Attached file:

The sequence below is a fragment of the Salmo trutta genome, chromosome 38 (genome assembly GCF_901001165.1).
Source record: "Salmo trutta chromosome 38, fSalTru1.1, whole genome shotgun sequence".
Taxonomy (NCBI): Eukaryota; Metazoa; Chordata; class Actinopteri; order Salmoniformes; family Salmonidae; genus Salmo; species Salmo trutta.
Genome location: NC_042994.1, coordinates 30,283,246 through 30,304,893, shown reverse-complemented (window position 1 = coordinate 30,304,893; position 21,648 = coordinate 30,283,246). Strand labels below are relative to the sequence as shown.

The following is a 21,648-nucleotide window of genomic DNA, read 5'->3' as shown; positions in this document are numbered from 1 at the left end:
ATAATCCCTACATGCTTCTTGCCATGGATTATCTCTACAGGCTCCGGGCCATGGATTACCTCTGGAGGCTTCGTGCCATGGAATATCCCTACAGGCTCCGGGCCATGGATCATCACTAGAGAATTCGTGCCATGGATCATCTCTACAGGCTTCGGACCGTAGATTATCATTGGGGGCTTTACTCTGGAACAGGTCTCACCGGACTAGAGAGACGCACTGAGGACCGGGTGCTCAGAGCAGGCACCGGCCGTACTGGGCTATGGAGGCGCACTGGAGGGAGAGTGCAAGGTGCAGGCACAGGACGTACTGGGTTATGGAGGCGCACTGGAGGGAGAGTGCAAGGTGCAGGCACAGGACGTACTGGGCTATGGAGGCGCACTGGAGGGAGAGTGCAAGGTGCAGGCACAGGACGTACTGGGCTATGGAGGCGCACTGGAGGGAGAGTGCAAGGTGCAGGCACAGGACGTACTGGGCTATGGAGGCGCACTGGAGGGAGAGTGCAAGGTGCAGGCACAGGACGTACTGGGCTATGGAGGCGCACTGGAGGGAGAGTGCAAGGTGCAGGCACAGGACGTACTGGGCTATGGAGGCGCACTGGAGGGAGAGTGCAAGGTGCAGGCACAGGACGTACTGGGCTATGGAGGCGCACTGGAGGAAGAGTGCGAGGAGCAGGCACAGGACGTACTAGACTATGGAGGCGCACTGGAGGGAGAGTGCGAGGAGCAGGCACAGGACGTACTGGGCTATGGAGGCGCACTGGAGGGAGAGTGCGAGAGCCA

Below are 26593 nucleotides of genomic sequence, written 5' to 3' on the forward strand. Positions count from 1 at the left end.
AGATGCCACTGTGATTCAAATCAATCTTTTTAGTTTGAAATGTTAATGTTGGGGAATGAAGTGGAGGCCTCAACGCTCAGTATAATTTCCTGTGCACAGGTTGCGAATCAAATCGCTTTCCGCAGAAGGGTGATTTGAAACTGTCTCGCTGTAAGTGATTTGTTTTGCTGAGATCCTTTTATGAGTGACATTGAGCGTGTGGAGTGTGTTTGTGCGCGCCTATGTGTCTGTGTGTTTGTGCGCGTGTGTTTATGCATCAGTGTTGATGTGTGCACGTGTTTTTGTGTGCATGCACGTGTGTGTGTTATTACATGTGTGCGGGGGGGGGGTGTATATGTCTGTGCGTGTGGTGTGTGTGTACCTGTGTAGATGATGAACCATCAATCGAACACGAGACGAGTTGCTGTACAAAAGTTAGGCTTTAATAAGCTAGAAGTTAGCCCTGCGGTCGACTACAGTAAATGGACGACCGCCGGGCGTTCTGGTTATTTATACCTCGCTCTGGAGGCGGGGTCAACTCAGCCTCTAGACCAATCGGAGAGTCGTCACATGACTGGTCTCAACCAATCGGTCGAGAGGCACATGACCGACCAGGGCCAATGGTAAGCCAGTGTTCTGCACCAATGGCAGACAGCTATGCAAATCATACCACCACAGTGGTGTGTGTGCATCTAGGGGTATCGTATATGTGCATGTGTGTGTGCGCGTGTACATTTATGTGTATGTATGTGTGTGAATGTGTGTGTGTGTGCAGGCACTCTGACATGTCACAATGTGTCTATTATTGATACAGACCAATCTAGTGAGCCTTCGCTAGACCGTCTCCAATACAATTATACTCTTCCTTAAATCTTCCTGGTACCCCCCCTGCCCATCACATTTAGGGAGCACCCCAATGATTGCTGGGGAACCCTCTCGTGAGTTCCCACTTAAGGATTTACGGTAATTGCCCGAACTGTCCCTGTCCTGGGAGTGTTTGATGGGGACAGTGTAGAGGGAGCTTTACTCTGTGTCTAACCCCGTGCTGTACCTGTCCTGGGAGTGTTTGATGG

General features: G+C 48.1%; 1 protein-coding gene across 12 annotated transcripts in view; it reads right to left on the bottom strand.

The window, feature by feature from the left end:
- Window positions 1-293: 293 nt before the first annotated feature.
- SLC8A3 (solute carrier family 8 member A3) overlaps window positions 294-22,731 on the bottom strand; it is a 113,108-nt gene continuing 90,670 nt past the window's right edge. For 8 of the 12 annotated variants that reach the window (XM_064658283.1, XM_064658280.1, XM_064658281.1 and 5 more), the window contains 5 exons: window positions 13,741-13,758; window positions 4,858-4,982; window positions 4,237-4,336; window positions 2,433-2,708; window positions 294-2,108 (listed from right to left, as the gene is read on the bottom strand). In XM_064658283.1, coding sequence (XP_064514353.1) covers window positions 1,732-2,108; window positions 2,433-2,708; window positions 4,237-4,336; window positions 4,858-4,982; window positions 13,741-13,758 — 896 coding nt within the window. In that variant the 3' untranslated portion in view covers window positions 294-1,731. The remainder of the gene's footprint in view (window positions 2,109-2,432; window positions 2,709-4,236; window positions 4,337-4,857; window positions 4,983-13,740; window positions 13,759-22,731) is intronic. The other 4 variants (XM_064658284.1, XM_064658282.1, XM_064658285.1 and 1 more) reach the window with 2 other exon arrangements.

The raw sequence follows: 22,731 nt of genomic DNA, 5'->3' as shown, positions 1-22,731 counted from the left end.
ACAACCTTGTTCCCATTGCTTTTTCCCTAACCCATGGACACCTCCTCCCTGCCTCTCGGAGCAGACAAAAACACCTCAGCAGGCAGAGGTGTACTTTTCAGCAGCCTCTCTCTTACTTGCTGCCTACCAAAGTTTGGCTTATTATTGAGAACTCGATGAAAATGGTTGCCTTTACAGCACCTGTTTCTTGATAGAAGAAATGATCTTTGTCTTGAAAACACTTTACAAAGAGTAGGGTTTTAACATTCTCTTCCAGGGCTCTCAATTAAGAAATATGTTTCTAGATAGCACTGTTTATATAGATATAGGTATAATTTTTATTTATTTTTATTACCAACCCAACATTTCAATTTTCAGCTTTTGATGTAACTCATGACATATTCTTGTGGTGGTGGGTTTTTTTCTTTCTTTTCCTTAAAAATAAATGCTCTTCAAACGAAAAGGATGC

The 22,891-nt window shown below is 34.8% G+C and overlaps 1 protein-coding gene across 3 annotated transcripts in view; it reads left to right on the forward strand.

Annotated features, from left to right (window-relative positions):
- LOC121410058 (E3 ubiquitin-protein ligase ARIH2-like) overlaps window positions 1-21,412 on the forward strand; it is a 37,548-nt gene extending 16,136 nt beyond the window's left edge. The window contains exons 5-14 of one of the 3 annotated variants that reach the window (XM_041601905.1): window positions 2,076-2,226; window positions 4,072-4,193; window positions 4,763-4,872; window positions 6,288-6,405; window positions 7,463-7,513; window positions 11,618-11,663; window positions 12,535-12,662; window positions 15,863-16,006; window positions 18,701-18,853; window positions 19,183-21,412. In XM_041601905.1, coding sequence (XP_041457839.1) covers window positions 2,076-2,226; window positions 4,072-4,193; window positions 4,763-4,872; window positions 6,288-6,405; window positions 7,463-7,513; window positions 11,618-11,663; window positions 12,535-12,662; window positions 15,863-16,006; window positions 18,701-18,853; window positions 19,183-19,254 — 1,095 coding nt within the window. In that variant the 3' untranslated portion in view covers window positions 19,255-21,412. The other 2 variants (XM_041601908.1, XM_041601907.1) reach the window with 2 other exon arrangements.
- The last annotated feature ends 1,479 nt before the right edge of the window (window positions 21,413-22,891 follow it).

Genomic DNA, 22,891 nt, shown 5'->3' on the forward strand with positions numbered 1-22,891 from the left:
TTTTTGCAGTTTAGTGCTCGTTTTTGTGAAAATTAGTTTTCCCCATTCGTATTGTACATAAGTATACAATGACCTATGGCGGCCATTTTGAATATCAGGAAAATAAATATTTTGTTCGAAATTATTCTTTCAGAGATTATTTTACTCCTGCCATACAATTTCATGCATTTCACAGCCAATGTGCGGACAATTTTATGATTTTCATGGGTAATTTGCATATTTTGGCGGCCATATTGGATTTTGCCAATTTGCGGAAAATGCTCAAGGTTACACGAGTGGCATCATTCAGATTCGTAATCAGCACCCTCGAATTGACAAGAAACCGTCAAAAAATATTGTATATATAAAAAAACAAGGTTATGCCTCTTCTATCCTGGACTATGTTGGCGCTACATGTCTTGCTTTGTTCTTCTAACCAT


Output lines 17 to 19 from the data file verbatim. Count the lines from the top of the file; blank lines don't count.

- LOC121410058 (E3 ubiquitin-protein ligase ARIH2-like) overlaps window positions 1-21,412 on the forward strand; it is a 37,548-nt gene extending 16,136 nt beyond the window's left edge. The window contains exons 5-14 of one of the 3 annotated variants that reach the window (XM_041601905.1): window positions 2,076-2,226; window positions 4,072-4,193; window positions 4,763-4,872; window positions 6,288-6,405; window positions 7,463-7,513; window positions 11,618-11,663; window positions 12,535-12,662; window positions 15,863-16,006; window positions 18,701-18,853; window positions 19,183-21,412. In XM_041601905.1, coding sequence (XP_041457839.1) covers window positions 2,076-2,226; window positions 4,072-4,193; window positions 4,763-4,872; window positions 6,288-6,405; window positions 7,463-7,513; window positions 11,618-11,663; window positions 12,535-12,662; window positions 15,863-16,006; window positions 18,701-18,853; window positions 19,183-19,254 — 1,095 coding nt within the window. In that variant the 3' untranslated portion in view covers window positions 19,255-21,412. The other 2 variants (XM_041601908.1, XM_041601907.1) reach the window with 2 other exon arrangements.
- The last annotated feature ends 1,479 nt before the right edge of the window (window positions 21,413-22,891 follow it).

Genomic DNA, 22,891 nt, shown 5'->3' on the forward strand with positions numbered 1-22,891 from the left: